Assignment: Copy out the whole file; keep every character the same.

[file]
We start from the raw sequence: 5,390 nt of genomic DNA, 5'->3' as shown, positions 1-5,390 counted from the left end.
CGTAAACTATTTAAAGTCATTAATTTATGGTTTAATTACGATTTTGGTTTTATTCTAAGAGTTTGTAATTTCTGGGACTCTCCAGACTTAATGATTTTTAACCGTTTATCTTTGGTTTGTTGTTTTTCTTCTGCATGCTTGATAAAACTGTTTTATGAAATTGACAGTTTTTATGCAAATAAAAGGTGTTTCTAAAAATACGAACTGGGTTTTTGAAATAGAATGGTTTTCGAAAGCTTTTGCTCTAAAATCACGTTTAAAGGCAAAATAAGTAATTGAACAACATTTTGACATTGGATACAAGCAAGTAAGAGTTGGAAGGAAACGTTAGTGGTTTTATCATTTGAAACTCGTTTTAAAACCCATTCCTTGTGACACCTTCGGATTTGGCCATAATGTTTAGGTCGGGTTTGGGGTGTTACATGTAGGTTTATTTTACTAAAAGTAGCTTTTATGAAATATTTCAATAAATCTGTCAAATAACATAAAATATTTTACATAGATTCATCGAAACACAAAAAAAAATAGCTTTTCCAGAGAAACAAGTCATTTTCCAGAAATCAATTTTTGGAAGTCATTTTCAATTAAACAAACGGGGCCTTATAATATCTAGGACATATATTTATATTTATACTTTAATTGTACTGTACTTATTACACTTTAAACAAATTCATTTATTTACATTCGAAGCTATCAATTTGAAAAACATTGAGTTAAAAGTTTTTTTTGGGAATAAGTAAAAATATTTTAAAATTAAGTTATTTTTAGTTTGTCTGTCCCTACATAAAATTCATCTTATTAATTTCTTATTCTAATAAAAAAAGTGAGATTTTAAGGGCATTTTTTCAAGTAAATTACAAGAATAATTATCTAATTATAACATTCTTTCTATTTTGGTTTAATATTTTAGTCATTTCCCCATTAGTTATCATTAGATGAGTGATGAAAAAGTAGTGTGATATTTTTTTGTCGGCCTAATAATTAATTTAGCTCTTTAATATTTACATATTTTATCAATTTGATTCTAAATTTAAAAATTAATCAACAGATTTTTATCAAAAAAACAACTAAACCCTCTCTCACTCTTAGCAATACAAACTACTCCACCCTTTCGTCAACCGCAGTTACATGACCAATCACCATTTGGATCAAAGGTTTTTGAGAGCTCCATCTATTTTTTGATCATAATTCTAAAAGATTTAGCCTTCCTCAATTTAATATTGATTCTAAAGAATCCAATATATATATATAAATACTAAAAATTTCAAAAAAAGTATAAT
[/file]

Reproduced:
We start from the raw sequence: 5,390 nt of genomic DNA, 5'->3' as shown, positions 1-5,390 counted from the left end.
CGTAAACTATTTAAAGTCATTAATTTATGGTTTAATTACGATTTTGGTTTTATTCTAAGAGTTTGTAATTTCTGGGACTCTCCAGACTTAATGATTTTTAACCGTTTATCTTTGGTTTGTTGTTTTTCTTCTGCATGCTTGATAAAACTGTTTTATGAAATTGACAGTTTTTATGCAAATAAAAGGTGTTTCTAAAAATACGAACTGGGTTTTTGAAATAGAATGGTTTTCGAAAGCTTTTGCTCTAAAATCACGTTTAAAGGCAAAATAAGTAATTGAACAACATTTTGACATTGGATACAAGCAAGTAAGAGTTGGAAGGAAACGTTAGTGGTTTTATCATTTGAAACTCGTTTTAAAACCCATTCCTTGTGACACCTTCGGATTTGGCCATAATGTTTAGGTCGGGTTTGGGGTGTTACATGTAGGTTTATTTTACTAAAAGTAGCTTTTATGAAATATTTCAATAAATCTGTCAAATAACATAAAATATTTTACATAGATTCATCGAAACACAAAAAAAAATAGCTTTTCCAGAGAAACAAGTCATTTTCCAGAAATCAATTTTTGGAAGTCATTTTCAATTAAACAAACGGGGCCTTATAATATCTAGGACATATATTTATATTTATACTTTAATTGTACTGTACTTATTACACTTTAAACAAATTCATTTATTTACATTCGAAGCTATCAATTTGAAAAACATTGAGTTAAAAGTTTTTTTTGGGAATAAGTAAAAATATTTTAAAATTAAGTTATTTTTAGTTTGTCTGTCCCTACATAAAATTCATCTTATTAATTTCTTATTCTAATAAAAAAAGTGAGATTTTAAGGGCATTTTTTCAAGTAAATTACAAGAATAATTATCTAATTATAACATTCTTTCTATTTTGGTTTAATATTTTAGTCATTTCCCCATTAGTTATCATTAGATGAGTGATGAAAAAGTAGTGTGATATTTTTTTGTCGGCCTAATAATTAATTTAGCTCTTTAATATTTACATATTTTATCAATTTGATTCTAAATTTAAAAATTAATCAACAGATTTTTATCAAAAAAACAACTAAACCCTCTCTCACTCTTAGCAATACAAACTACTCCACCCTTTCGTCAACCGCAGTTACATGACCAATCACCATTTGGATCAAAGGTTTTTGAGAGCTCCATCTATTTTTTGATCATAATTCTAAAAGATTTAGCCTTCCTCAATTTAATATTGATTCTAAAGAATCCAATATATATATATAAATACTAAAAATTTCAAAAAAAGTATAAT